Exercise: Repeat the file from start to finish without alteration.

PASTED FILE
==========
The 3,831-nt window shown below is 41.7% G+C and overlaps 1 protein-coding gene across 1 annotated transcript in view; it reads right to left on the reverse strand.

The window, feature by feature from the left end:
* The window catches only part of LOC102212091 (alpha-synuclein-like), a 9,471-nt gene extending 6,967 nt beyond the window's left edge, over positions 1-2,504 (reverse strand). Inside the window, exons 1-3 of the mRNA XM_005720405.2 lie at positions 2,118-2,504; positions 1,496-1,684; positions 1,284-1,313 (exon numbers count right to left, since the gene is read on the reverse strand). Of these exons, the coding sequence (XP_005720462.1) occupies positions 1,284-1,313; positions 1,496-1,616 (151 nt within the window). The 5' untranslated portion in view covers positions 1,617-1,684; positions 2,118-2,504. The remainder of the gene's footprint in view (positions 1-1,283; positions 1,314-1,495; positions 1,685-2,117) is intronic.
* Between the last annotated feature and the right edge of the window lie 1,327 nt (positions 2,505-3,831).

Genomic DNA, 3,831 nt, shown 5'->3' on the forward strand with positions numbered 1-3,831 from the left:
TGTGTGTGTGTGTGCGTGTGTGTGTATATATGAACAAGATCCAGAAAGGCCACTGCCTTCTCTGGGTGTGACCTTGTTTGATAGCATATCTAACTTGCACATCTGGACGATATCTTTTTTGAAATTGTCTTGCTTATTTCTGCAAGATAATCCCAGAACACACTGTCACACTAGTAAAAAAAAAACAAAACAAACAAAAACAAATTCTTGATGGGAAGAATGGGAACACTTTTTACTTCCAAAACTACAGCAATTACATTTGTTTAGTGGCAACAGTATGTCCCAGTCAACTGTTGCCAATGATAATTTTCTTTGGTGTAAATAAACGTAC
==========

The 3,831-nt window shown below is 41.7% G+C and overlaps 1 protein-coding gene across 1 annotated transcript in view; it reads right to left on the reverse strand.

The window, feature by feature from the left end:
* The window catches only part of LOC102212091 (alpha-synuclein-like), a 9,471-nt gene extending 6,967 nt beyond the window's left edge, over positions 1-2,504 (reverse strand). Inside the window, exons 1-3 of the mRNA XM_005720405.2 lie at positions 2,118-2,504; positions 1,496-1,684; positions 1,284-1,313 (exon numbers count right to left, since the gene is read on the reverse strand). Of these exons, the coding sequence (XP_005720462.1) occupies positions 1,284-1,313; positions 1,496-1,616 (151 nt within the window). The 5' untranslated portion in view covers positions 1,617-1,684; positions 2,118-2,504. The remainder of the gene's footprint in view (positions 1-1,283; positions 1,314-1,495; positions 1,685-2,117) is intronic.
* Between the last annotated feature and the right edge of the window lie 1,327 nt (positions 2,505-3,831).

Genomic DNA, 3,831 nt, shown 5'->3' on the forward strand with positions numbered 1-3,831 from the left:
TGTGTGTGTGTGTGCGTGTGTGTGTATATATGAACAAGATCCAGAAAGGCCACTGCCTTCTCTGGGTGTGACCTTGTTTGATAGCATATCTAACTTGCACATCTGGACGATATCTTTTTTGAAATTGTCTTGCTTATTTCTGCAAGATAATCCCAGAACACACTGTCACACTAGTAAAAAAAAAACAAAACAAACAAAAACAAATTCTTGATGGGAAGAATGGGAACACTTTTTACTTCCAAAACTACAGCAATTACATTTGTTTAGTGGCAACAGTATGTCCCAGTCAACTGTTGCCAATGATAATTTTCTTTGGTGTAAATAAACGTAC